Pancreatic cancer is well known as the cancer with the lowest profile. A poorly understood and minimally researched disease, its dismal prognosis has an aura of untreatability that is instilled from the first years of medical school. I spoke with a surgical colleague recently who bemoaned this diagnosis. “The physicians tell their patients not to bother with the surgery because they’re going to die from it anyway. Five year mortality rates are 90%, yes. But the untreated life expectancy is 9 months. I don’t see the issue.”
It made me think about the issue of how a cultural bias within an organisation greatly limits how effective it is at treating it. For the psychiatrists, our maligned and ignored entity is the personality disorder.
A personality is the way in which a person interacts with the outside world, and themselves. They may be more neurotic, or conscientious and so on. A personality disorder refers to those in which a personality is so badly skewed in one direction that it interferes with the person’s own functioning. An obsessional person may be preoccupied with rules and regulations, the disordered variant spends so much time on planning that they are regularly unable to achieve anything productive. A dramatic person may be prone to flights of fancy, the disordered variant is so driven by seeking approval from others they are unable to form relationships. Whilst schizophrenia receives a lot of publicity as a mental illness, it has a lifetime prevalence of less than 1%. Personality disorders are expected to affect almost 10% of the Australian population.
These are far from benign conditions. Having a personality disorder increases your risk of depression fourfold. Forensic psychiatrist W.E.Lucas noted that 63% of detained men had antisocial personality disorder. Soeteman et al studied 1420 people with personality disorders in 2008, determining that the overall cost to mental health services was about $17,000 – per patient, per year.
Due to (previously) a lack of available treatments, and a disappointing level of response to medications in particular, there has been a reluctance to engage this afflicted cohort, despite the considerable public and personal burden. A recent study in the U.S. found that 70% of psychiatrists chose not to tell their patients a personality disorder diagnosis, due to the high stigma attached to same.
This is disappointing, as there has been considerable progress in its treatment and available resources – not in the areas of medication (although they are associated with some relief), but in specific forms of psychotherapy and social interventions. The renown Dr Marsha Linehan, herself a sufferer of borderline personality disorder, developed dialectical behavioural therapy, a powerful intervention that directly responds to the cognitive and emotional skews that borderline personality encourages. Psychodynamic psychotherapy, previously dismissed as a costly and lengthy intervention with minimal verifiable gains, is now re-emerging in shorter, better targeted forms, with benefits clearly seen in the literature.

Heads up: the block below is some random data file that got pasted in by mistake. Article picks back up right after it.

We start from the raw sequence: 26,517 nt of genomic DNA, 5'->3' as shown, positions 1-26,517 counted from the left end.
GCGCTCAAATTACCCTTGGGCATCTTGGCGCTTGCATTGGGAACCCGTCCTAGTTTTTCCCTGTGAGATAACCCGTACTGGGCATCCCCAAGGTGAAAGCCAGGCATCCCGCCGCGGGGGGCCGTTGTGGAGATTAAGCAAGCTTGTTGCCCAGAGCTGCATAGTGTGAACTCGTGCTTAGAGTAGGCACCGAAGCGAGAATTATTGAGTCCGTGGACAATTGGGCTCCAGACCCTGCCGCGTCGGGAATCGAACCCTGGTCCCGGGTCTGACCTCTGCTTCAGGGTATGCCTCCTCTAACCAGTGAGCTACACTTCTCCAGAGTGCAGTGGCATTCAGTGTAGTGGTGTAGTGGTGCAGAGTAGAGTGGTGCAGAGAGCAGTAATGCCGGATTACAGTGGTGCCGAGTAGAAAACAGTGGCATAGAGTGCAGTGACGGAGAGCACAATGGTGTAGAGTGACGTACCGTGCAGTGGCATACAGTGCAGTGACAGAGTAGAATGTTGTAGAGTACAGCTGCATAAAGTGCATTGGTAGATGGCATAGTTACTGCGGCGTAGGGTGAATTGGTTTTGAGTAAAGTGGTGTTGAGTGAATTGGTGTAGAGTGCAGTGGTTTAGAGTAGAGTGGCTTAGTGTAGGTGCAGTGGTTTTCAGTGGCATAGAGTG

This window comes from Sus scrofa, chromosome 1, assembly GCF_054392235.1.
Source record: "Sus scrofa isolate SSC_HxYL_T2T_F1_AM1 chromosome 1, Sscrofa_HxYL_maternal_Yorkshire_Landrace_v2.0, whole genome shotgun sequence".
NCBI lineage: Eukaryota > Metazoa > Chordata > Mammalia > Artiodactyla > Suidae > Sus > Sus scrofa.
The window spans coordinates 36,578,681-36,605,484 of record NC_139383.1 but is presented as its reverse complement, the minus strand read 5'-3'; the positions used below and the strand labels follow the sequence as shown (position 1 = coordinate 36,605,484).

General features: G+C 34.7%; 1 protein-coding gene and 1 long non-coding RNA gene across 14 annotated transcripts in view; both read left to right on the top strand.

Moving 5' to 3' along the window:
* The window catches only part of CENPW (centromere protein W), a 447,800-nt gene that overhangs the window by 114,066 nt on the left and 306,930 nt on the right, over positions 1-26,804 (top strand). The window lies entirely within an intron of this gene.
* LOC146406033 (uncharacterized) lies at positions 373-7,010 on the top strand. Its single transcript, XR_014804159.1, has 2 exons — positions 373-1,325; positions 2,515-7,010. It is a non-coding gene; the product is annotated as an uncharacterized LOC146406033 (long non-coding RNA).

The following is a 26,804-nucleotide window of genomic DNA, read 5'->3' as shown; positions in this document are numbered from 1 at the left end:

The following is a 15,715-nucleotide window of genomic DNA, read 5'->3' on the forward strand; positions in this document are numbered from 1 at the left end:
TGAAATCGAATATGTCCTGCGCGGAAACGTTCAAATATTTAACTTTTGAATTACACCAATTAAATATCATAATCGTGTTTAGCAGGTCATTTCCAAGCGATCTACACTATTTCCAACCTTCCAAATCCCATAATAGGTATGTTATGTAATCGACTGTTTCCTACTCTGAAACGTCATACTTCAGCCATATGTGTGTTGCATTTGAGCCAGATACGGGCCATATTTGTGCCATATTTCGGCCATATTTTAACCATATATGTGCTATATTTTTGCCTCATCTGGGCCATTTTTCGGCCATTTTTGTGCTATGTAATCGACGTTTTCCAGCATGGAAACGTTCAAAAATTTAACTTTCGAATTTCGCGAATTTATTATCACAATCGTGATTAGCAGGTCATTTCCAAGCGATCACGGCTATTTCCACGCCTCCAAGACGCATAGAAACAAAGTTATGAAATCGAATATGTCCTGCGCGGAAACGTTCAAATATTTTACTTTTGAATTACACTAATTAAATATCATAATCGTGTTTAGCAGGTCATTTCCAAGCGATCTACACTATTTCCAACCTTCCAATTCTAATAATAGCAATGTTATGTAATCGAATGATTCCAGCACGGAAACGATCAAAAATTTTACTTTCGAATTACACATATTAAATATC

I recently saw a patient to whom I gave the diagnosis – a clinician herself, it was difficult for her to accept it, given her experience of personality disordered people and a strong revulsion of wanting to have anything in common with that group of people. As with many diagnoses, there are some for whom we can do nothing. But there are many we can treat, and treat early, so as to greatly change the trajectory of their life experience. In order to do so, we need to change our perception of the disease. Both doctor and patient must be willing to respond to what is a surmountable problem. Otherwise 10% of the population will continue without knowing the life they were supposed to lead.
A human being is a creature of chaos. We are supposed to make rational decisions, irrational other times, be sometimes driven by fear, others by courage. A personality disorder robs a person of that complexity, and turns them into a cartoon character of predictable decisions. My psychotherapy is primarily with older people with personality disorders. They all tell me the same thing – after seeing themselves change, they wonder what kind of life they could have had, if something was done about it before.